The Responsible Energy Development Actexternal link icon (REDA) was passed in December of 2012, creating the Alberta Energy Regulatorexternal link icon (AER), a single regulator for upstream oil, gas, oil sands and coal projects in the province. In the spring of 2013 the Government of Alberta hosted 19 public sessions and a number of First Nation and Metis sessions, seeking feedback to build the regulations that will support the Alberta Energy Regulator. Consultations looked at how Albertans want to be notified about energy projects in their community, how much time they need to respond to applications and what elements the Landowner Registry must contain.

Regulatory Enhancement Project (REP) implementationinformation sessions were held in September and October 2012. At each session, participants were provided with a REP update and feedback was gathered to inform further implementation work.

The Enhancing Assurance: Developing an integrated energy resource regulator discussion document was shared with First Nations and stakeholders from June - August 2011. A twelve question online survey was part of the feedback.

The oil and gas regulatory review included extensive engagement of First Nations, the oil and gas industry, and individuals from landowner, municipal, and environmental groups. Between March 31 and October 1, 2010 the task force hosted three rounds of engagement through a series of briefings, meetings, workshops and a forum.

  • 2010 What We HeardPDF icon (5 Sierra Systems reports in one, Issues and Opportunities, System options, First Nations engagement, forum report and stakeholder and First Nations engagement summary).

The integration of regulatory responsibilities presents an opportunity to enhance energy sector regulation based on the principles of effectiveness, efficiency, adaptability, predictability, fairness and transparency. Please note that the report is not a representation of Government of Alberta policy and no decisions have been made with respect to the subject matter.

What was the Regulatory Enhancement Task Force?

The Regulatory Enhancement Task Force was established in March 2010 to do a comprehensive upstream oil and gas regulatory review and recommend system level reforms to ensure Alberta has a modern, efficient, outcomes-based and competitive regulatory system that continues to maintain Alberta’s strong commitment to environmental management, public safety, and resource conservation. The task force has delivered the following reports to government;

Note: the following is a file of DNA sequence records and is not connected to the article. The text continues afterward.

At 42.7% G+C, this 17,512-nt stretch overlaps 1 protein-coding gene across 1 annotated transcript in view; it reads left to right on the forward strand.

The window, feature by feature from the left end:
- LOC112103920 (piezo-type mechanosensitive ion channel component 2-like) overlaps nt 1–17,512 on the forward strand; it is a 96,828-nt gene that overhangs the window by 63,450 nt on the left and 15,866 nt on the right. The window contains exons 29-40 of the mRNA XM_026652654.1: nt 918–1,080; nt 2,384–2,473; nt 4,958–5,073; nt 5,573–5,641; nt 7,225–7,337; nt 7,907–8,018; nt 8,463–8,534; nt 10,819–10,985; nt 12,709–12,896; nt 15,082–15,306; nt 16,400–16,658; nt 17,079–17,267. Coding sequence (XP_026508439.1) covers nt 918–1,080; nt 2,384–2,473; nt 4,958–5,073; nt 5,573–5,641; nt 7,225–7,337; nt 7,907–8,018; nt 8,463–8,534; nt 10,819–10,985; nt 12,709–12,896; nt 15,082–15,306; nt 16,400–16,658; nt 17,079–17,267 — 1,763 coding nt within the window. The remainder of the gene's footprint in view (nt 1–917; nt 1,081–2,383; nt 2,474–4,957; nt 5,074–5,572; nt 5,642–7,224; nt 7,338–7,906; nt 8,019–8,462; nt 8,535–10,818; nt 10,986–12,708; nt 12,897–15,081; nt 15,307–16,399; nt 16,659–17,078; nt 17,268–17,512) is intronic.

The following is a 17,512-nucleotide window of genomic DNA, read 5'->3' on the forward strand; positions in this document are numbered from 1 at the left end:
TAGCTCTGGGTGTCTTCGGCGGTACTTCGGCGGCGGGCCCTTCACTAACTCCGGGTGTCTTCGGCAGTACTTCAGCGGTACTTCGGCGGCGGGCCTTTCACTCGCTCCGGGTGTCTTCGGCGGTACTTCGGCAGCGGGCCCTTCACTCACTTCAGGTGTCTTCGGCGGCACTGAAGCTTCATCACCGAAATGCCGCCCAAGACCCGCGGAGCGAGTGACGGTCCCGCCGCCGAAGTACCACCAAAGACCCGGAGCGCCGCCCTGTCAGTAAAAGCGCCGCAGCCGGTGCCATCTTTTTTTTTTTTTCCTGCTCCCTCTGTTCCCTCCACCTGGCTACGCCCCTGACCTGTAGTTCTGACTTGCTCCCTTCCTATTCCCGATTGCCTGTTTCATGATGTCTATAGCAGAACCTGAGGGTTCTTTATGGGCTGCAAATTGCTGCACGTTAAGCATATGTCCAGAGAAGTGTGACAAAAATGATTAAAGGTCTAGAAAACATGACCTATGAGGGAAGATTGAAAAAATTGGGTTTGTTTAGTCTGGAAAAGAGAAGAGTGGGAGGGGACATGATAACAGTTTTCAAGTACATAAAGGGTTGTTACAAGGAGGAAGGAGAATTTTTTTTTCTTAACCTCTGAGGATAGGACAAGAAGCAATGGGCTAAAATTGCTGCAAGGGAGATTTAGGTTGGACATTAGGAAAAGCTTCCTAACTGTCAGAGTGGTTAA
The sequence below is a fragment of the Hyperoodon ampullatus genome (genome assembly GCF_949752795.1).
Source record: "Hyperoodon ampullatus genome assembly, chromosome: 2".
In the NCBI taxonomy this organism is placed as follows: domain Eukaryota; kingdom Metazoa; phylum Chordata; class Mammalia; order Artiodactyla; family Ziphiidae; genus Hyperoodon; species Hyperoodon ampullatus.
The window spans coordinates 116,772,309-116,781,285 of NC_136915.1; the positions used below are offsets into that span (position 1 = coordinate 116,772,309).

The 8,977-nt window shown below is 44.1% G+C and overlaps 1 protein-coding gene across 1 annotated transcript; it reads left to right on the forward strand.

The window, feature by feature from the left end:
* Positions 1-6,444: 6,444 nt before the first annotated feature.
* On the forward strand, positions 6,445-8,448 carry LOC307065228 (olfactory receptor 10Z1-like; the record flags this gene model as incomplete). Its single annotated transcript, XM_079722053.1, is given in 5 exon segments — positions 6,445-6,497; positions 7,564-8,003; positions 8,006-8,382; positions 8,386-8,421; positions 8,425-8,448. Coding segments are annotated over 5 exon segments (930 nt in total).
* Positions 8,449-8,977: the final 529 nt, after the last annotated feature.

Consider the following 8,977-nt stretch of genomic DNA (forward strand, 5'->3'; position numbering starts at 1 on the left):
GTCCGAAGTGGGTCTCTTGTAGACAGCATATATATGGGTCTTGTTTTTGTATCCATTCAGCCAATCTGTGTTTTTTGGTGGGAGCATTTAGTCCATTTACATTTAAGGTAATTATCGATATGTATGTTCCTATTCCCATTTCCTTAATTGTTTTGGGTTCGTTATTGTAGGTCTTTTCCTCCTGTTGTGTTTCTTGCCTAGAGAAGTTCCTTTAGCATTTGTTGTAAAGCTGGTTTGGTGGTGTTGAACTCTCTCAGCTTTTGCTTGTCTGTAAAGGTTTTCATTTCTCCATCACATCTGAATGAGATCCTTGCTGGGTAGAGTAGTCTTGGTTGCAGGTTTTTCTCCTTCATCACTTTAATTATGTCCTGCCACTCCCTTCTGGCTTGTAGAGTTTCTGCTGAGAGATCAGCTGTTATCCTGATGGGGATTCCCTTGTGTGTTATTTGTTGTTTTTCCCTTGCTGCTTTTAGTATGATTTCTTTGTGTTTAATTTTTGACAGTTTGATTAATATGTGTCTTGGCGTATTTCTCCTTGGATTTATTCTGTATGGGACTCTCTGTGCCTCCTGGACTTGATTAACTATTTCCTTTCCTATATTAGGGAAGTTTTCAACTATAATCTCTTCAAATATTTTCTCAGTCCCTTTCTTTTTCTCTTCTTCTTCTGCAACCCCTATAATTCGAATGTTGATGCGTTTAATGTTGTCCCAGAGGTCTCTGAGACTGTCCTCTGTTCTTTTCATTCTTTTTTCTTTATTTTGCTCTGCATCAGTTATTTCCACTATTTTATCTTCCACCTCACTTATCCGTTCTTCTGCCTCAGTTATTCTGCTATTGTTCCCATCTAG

A goal of the Alberta Competitiveness Actexternal link icon is to create effective regulatory systems that deliver the results Albertans want and that provide clarity, predictability, certainty and efficiency.

In response to a competitiveness review, the task force was established to oversee regulatory improvement efforts by the Alberta government. The task force was instructed to make recommendations in the following areas: (see the next question, Terms of Reference for the task force for more information)

  • Policy Integration Framework – Recommendations to resolve any gaps, overlaps, inconsistencies and duplications in Alberta’s strategic provincial policies around the oil, gas and oil sands sectors, and potentially other resource sectors.
  • Policy Assurance System – Recommendations for an enhanced policy assurance (regulatory delivery) system with performance measures and benchmarks.
  • Implementation Strategies – Recommendations on the critical issues relating to implementation of an enhanced system.

What were the terms of reference for the Regulatory Enhancement task force?

the Alberta Competitiveness Act (Bill 1) calls for the creation of effective regulatory systems that deliver the results Albertans require and that provide clarity, predictability, certainty and efficiency;

WHEREAS the mandates for the Ministers of Energy, Sustainable Resource Development and Environment include the long-term streamlining and rationalization of the natural resource regulatory system and identifying improvements that promote environmentally responsible clean energy development ;